As we have mentioned in our blog, product sizing is often an overlooked part of an online clothing business. One of the biggest challenges with shopping online is in fact picking the right size, as evident in research where 20-40% of returns are due to fitting problems. Unlike shopping in a physical store, you can’t try on different sizes to see what fits the best. To make the issue more complicated, sizes are not standardized across brands or even within the same brand.
This is why special attention should be put on optimizing product sizing. At the very minimum, shops need to provide accurate size chart information on every product page with a clear how-to-measure guide.
Here we want to share some of our experience on what we think are good size chart designs that can help your customers better pick the right size. Sometimes merchants treat product sizing just as something to check-off the to-do-list and don’t give enough attention. This is a mistake as product sizing should be prioritized and iterated over time.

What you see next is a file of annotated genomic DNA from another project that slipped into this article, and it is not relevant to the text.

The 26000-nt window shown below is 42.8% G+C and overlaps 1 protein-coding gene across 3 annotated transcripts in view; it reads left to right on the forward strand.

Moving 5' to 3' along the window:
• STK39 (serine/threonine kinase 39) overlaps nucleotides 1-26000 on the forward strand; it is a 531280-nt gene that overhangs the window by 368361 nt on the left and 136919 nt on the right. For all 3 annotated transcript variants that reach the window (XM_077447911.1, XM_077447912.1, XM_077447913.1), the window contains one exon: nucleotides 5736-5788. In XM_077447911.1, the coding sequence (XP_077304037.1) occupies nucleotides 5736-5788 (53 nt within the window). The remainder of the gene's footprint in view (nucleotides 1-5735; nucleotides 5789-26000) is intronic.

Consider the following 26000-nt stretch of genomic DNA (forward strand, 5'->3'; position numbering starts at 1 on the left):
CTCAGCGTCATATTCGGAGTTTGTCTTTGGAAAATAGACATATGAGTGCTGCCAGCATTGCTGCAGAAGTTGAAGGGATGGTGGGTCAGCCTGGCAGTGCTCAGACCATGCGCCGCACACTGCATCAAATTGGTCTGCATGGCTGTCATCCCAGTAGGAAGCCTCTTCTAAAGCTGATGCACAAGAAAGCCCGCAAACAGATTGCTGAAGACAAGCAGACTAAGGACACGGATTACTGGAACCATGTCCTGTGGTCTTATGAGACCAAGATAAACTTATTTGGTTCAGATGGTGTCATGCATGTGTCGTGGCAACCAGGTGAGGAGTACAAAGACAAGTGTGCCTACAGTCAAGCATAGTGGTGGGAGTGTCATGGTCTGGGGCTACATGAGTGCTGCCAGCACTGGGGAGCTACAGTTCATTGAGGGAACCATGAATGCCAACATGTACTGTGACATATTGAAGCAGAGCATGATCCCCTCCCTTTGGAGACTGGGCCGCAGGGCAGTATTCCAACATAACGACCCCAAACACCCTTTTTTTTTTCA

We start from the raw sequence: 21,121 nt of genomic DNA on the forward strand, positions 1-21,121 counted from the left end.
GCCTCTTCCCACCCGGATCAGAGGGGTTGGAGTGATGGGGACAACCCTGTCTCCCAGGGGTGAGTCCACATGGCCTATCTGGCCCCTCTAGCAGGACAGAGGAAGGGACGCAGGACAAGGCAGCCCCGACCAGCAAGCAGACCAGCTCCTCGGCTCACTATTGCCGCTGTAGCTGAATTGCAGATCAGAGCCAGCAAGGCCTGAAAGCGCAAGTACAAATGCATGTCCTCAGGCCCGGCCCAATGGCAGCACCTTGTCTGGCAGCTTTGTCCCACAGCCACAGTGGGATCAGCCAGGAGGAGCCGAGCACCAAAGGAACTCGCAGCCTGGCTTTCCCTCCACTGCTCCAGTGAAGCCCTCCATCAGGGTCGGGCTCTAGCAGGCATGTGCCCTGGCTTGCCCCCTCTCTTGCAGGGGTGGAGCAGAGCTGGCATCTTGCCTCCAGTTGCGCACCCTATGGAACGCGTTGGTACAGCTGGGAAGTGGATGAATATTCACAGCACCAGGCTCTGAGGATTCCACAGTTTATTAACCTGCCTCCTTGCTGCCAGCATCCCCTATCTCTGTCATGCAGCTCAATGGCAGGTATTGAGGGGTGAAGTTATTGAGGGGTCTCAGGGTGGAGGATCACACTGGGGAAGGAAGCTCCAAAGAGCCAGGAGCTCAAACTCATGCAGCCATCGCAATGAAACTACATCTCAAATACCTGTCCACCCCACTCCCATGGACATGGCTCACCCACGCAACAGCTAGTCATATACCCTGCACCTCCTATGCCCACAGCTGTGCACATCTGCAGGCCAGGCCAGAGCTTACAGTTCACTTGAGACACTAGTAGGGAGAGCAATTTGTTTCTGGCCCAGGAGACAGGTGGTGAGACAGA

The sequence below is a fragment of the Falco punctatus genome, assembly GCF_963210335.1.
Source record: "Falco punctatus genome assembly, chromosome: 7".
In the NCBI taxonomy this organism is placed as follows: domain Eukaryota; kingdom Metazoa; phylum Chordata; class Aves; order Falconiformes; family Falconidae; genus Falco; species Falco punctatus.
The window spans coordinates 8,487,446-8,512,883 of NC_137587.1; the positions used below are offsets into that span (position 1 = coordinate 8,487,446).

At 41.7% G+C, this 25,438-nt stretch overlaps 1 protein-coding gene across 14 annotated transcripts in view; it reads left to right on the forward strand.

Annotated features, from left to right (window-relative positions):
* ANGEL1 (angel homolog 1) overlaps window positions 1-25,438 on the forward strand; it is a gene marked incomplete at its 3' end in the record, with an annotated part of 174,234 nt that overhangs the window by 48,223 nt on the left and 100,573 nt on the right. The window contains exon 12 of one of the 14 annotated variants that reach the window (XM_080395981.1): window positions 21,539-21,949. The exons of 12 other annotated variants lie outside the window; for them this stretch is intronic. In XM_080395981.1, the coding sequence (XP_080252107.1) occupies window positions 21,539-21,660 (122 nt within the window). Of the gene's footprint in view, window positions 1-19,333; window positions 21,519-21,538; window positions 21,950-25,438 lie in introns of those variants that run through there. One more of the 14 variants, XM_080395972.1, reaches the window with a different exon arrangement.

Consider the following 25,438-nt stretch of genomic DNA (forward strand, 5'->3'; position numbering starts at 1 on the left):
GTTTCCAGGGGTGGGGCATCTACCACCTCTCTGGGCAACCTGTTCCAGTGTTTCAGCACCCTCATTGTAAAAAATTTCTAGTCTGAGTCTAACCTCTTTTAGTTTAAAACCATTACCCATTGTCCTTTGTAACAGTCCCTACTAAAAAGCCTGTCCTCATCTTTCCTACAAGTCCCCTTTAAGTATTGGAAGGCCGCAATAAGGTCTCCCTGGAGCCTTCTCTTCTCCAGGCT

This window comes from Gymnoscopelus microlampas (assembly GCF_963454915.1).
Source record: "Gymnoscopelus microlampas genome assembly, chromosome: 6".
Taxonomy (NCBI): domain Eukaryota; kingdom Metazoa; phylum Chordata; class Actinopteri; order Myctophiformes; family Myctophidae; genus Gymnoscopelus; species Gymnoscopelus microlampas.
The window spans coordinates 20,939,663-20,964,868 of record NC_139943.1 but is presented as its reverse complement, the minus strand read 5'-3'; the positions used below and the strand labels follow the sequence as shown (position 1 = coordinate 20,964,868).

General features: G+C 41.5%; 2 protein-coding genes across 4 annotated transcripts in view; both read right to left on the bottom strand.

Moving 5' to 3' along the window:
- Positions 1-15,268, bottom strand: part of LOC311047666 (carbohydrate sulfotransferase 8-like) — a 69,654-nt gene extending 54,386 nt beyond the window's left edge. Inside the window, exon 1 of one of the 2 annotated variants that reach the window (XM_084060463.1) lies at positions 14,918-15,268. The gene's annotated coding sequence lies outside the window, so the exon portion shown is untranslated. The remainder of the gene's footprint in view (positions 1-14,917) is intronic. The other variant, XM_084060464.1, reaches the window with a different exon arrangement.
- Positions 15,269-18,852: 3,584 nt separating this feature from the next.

Ideal Size Chart design
Based on our experience working with thousands of shops over the years, we believe there are certain elements important for an effective size chart. Here are a few things we recommend!
Do not use size chart images
We often encounter clients that use size chart images from their manufacturers or vendors. Like the following:
There are a few issues with using a sizing image directly:
- Inconsistent design across different products (if you have different vendors)
- Poor visibility on mobile screens (the text do not dynamically resize themselves)
- Not including unit conversions
Use size chart table Instead
An ideal size chart should be HTML table so that
- Designs are consistent on all the product pages
- Dynamically Resizes according to different screen sizes
- Include unit conversion between metrics and imperial system
- May contain other interactive features like row/column highlights
Standardize and be consistent with size chart measurements